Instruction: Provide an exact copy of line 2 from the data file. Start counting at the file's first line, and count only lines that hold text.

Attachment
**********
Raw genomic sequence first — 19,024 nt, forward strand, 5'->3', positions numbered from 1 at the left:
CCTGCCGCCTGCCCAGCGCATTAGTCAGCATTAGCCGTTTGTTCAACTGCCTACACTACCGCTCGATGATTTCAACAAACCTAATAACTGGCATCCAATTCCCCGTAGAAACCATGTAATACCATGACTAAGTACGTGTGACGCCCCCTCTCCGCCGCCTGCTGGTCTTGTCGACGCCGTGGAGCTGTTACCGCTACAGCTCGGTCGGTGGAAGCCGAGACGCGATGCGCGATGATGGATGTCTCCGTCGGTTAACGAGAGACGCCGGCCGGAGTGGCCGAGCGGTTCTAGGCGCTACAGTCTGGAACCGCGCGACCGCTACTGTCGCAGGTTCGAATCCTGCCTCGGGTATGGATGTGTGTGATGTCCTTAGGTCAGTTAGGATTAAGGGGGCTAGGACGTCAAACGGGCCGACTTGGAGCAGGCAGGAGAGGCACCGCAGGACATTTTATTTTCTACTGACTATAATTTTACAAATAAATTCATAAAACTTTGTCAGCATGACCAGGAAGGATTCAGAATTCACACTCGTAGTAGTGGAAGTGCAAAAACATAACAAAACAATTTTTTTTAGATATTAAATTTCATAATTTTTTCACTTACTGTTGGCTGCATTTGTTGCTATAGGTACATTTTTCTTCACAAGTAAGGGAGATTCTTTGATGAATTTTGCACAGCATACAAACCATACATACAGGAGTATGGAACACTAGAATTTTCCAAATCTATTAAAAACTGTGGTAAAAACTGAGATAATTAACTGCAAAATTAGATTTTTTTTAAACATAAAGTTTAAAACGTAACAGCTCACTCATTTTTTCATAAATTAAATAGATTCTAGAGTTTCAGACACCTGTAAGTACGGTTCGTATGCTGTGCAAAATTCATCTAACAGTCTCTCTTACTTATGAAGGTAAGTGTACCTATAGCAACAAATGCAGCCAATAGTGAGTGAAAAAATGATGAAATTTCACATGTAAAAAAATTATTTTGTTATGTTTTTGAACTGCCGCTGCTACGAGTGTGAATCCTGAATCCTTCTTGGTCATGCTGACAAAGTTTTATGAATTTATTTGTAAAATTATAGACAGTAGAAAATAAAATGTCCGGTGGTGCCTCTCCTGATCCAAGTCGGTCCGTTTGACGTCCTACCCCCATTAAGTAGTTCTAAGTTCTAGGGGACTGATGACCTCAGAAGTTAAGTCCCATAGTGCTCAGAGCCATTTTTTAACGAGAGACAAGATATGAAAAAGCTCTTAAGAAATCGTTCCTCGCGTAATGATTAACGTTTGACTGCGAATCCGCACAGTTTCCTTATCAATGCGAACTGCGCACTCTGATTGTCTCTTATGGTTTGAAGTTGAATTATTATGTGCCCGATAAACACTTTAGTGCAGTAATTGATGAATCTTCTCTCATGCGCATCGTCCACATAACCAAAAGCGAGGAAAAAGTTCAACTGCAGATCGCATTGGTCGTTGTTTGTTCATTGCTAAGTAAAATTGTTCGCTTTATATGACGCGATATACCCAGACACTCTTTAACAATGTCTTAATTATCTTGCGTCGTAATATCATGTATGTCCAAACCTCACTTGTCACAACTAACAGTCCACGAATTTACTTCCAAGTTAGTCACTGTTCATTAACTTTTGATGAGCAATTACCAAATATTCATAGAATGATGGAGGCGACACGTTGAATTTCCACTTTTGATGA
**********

CCTGCCGCCTGCCCAGCGCATTAGTCAGCATTAGCCGTTTGTTCAACTGCCTACACTACCGCTCGATGATTTCAACAAACCTAATAACTGGCATCCAATTCCCCGTAGAAACCATGTAATACCATGACTAAGTACGTGTGACGCCCCCTCTCCGCCGCCTGCTGGTCTTGTCGACGCCGTGGAGCTGTTACCGCTACAGCTCGGTCGGTGGAAGCCGAGACGCGATGCGCGATGATGGATGTCTCCGTCGGTTAACGAGAGACGCCGGCCGGAGTGGCCGAGCGGTTCTAGGCGCTACAGTCTGGAACCGCGCGACCGCTACTGTCGCAGGTTCGAATCCTGCCTCGGGTATGGATGTGTGTGATGTCCTTAGGTCAGTTAGGATTAAGGGGGCTAGGACGTCAAACGGGCCGACTTGGAGCAGGCAGGAGAGGCACCGCAGGACATTTTATTTTCTACTGACTATAATTTTACAAATAAATTCATAAAACTTTGTCAGCATGACCAGGAAGGATTCAGAATTCACACTCGTAGTAGTGGAAGTGCAAAAACATAACAAAACAATTTTTTTTAGATATTAAATTTCATAATTTTTTCACTTACTGTTGGCTGCATTTGTTGCTATAGGTACATTTTTCTTCACAAGTAAGGGAGATTCTTTGATGAATTTTGCACAGCATACAAACCATACATACAGGAGTATGGAACACTAGAATTTTCCAAATCTATTAAAAACTGTGGTAAAAACTGAGATAATTAACTGCAAAATTAGATTTTTTTTAAACATAAAGTTTAAAACGTAACAGCTCACTCATTTTTTCATAAATTAAATAGATTCTAGAGTTTCAGACACCTGTAAGTACGGTTCGTATGCTGTGCAAAATTCATCTAACAGTCTCTCTTACTTATGAAGGTAAGTGTACCTATAGCAACAAATGCAGCCAATAGTGAGTGAAAAAATGATGAAATTTCACATGTAAAAAAATTATTTTGTTATGTTTTTGAACTGCCGCTGCTACGAGTGTGAATCCTGAATCCTTCTTGGTCATGCTGACAAAGTTTTATGAATTTATTTGTAAAATTATAGACAGTAGAAAATAAAATGTCCGGTGGTGCCTCTCCTGATCCAAGTCGGTCCGTTTGACGTCCTACCCCCATTAAGTAGTTCTAAGTTCTAGGGGACTGATGACCTCAGAAGTTAAGTCCCATAGTGCTCAGAGCCATTTTTTAACGAGAGACAAGATATGAAAAAGCTCTTAAGAAATCGTTCCTCGCGTAATGATTAACGTTTGACTGCGAATCCGCACAGTTTCCTTATCAATGCGAACTGCGCACTCTGATTGTCTCTTATGGTTTGAAGTTGAATTATTATGTGCCCGATAAACACTTTAGTGCAGTAATTGATGAATCTTCTCTCATGCGCATCGTCCACATAACCAAAAGCGAGGAAAAAGTTCAACTGCAGATCGCATTGGTCGTTGTTTGTTCATTGCTAAGTAAAATTGTTCGCTTTATATGACGCGATATACCCAGACACTCTTTAACAATGTCTTAATTATCTTGCGTCGTAATATCATGTATGTCCAAACCTCACTTGTCACAACTAACAGTCCACGAATTTACTTCCAAGTTAGTCACTGTTCATTAACTTTTGATGAGCAATTACCAAATATTCATAGAATGATGGAGGCGACACGTTGAATTTCCACTTTTGATGA